Computer Account Password Information

Password Requirements

  • 8 - 26 characters long
    • With eight characters, there are approximately 4 quadrillion possible passwords.
    • Each additional character beyond eight increases the number of potential passwords by a factor of 72.
  • Contain characters from each of the following four groups:
    • uppercase letters (A, B, C, ...)
    • lowercase letters (a, b, c, ...)
    • numbers (0 - 9)
    • symbols (? . , _ - ~ + = $ ! ) -- only these symbols are allowed.
  • Be significantly different from any previous passwords (don't use sequential passwords)
  • Not contain any part of your name or username
    • It important that your password should be completely different from any part of your name or username.
    • The more randomness you can put into your password, the more secure it becomes (although a completely random string is difficult to remember).
  • Not be a common word or name
    • A word that is commonly found in the dictionary is easy for a password-cracking utility to guess.
    • Most password-cracking tools can quickly scan through the dictionary (forwards and backwards) to try all words in the English language (or even another language - avoid foreign words for the same reason).

If you have trouble using the above tool to update your password, please contact the IT Help Desk at 573-341-4357 (HELP) and someone can help you over the phone.

Why do I need a password?

At Missouri S&T, your username and password allows you access to the following computing resources:

  • Email
  • Login to campus-standard installed systems on campus (Windows or Mac)
  • The UMSystem MIS Web tools
  • The Help Desk Ticket Request System
  • Remote connections to campus Unix/Linux machines
  • File Transfer Protocol access
  • PeopleSoft
  • Other University of Missouri/Missouri S&T resources that require you to authenticate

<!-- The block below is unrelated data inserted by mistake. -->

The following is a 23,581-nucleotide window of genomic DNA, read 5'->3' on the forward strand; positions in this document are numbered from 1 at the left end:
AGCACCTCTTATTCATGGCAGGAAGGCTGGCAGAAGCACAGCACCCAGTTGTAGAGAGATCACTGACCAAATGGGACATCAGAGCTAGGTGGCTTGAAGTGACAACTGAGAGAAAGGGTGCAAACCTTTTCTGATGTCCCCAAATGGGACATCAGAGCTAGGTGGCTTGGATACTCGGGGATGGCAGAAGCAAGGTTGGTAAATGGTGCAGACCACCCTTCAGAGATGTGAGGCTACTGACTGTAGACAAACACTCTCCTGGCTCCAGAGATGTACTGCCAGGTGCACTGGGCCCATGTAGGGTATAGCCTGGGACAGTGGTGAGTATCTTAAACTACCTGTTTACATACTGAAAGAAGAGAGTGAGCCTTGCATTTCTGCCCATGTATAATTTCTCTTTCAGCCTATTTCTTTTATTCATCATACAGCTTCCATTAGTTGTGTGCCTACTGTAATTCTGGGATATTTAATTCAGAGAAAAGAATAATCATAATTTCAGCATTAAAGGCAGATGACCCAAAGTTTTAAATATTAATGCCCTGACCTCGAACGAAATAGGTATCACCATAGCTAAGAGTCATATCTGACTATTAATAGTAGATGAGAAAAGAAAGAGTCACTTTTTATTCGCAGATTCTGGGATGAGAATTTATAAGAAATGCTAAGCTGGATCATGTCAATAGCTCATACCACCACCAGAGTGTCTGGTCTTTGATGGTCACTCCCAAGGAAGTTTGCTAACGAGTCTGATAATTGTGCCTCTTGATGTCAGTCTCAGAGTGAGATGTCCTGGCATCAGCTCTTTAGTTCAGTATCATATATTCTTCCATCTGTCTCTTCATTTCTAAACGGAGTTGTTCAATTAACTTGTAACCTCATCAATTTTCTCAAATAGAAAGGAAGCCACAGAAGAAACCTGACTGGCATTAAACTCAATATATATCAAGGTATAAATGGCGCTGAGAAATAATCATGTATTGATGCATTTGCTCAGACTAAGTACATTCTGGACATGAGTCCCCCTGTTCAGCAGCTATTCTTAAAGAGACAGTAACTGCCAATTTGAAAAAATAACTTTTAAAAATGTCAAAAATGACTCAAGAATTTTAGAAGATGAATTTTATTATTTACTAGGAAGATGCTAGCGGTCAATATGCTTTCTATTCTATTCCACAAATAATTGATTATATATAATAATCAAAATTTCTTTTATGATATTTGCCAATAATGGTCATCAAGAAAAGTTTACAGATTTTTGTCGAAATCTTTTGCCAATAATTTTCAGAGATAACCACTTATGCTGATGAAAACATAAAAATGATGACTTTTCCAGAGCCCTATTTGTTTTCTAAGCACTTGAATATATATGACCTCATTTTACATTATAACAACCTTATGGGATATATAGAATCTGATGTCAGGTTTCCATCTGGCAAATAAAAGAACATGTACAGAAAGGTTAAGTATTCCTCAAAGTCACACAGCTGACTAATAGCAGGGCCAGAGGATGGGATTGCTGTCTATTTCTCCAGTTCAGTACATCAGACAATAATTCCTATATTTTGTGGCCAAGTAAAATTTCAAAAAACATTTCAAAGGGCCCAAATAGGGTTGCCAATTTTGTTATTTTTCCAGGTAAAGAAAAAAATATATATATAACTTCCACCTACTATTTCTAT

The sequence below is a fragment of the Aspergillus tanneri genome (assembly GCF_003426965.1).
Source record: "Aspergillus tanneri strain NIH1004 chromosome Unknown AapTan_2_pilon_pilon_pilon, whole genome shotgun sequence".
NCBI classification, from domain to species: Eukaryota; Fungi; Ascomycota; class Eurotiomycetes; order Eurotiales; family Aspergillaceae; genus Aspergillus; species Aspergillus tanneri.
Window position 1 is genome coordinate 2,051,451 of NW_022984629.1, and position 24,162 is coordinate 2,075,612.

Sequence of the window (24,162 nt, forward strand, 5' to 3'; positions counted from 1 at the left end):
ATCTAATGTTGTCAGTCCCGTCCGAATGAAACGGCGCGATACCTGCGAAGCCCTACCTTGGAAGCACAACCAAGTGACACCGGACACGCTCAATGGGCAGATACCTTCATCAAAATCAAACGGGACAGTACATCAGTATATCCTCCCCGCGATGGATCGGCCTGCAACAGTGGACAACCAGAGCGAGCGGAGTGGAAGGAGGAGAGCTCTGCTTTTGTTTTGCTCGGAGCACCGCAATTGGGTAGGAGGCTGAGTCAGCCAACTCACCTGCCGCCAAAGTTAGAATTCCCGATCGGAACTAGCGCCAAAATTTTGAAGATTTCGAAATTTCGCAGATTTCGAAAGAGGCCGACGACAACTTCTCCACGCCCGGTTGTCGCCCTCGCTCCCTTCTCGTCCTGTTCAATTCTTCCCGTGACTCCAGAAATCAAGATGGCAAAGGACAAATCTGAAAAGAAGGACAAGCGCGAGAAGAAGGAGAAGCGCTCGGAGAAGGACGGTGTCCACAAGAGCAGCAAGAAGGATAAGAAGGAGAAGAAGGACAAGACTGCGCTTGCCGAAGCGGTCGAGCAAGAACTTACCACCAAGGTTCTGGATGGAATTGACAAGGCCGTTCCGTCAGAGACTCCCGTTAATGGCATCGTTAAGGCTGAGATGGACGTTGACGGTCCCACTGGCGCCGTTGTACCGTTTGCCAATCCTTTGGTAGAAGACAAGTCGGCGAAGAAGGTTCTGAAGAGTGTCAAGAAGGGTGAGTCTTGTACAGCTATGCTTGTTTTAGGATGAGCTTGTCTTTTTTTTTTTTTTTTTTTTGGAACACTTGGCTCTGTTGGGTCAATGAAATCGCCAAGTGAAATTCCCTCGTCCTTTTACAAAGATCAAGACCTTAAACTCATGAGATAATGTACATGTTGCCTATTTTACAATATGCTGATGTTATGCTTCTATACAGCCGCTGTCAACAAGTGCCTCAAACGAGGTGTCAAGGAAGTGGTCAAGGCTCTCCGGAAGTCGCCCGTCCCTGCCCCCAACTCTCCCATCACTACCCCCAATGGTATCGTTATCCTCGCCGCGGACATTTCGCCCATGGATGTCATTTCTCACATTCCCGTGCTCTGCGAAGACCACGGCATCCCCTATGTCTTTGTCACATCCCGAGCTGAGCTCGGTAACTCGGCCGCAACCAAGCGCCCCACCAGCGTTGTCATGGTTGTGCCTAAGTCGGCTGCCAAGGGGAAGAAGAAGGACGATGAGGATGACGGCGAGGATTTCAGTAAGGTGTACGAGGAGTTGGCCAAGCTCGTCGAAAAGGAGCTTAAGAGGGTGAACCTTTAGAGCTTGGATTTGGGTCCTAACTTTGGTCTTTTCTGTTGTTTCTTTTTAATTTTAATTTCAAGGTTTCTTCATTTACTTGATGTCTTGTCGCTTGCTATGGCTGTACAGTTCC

Note that all of the above computing resources can be accessed by a SINGLE password. Not every user will have access to all of the resources above. Since your username allows you access to so many resources, it is important that Information Technology can verify that you are the one person authorized to use a given resource.

DOs and DON'Ts of password security

  • DO have a password.
    • Having a password is essential in maintaining information security. You do not want unauthorized people to read your personal email, browse through sensitive files, or tamper with your homework assignments.
  • DO make passwords difficult to guess.
    • Anyone who knows you has a chance of guessing your password. Use a password that is totally obscure to everyone but you.
  • DO change your password frequently.
    • Passwords need to be changed regularly to prevent anyone from stealing them. Every few months, you should make sure that you have changed your password. Your new password should never be the same as any of your last eight passwords. Each new password should be unique enough so that it has no connection to the previous password.
  • DO store passwords securely.
    • While the ultimate in password security is to never write it down, if you have multiple accounts with different passwords, or you use an account infrequently, you might feel the need to write it down. If you write it down, keep it in a very secure location. A locked strongbox, desk drawer, or cabinet is a good place, as long as you are the only one with the key or combination. Passwords should never be stored electronically.
  • DO use multiple passwords for different accounts, systems, and applications.
    • Your username and password is designed to grant you access to a number of computing resources. However, the same is not true for other locations around the Internet. In particular, if you have accounts set up in various places around the Internet (for example, shopping cart accounts at various vendors), then use a different username and password for each one. If a hacker gained access to one password that controlled access to multiple accounts, then that hacker could cause serious mischief. If multiple passwords are used for multiple accounts, then the security risk is much less.
  • DON'T share your password with others.
    • Your University username and password is for YOU. No one else should ever be allowed to access a university machine with your username and password. If you let your friend login to your account and they forget to logout, then the door is wide open for someone else to come along and mess up your account (intentionally or unintentionally). This applies in general, not just to University machines. DON'T SHARE YOUR PASSWORD!
  • DON'T leave your password where others can find it.
    • People have a tendency to write down passwords on post-it notes and leave them on their desks. Keep prying eyes away from your password. Do not write down your password on a post-it note and attach it to your computer monitor. (And yes, some people have been known to do this!)

You may now change your password by visiting the Change your account password page!

Note: All IT policies and procedures are subject to annual review.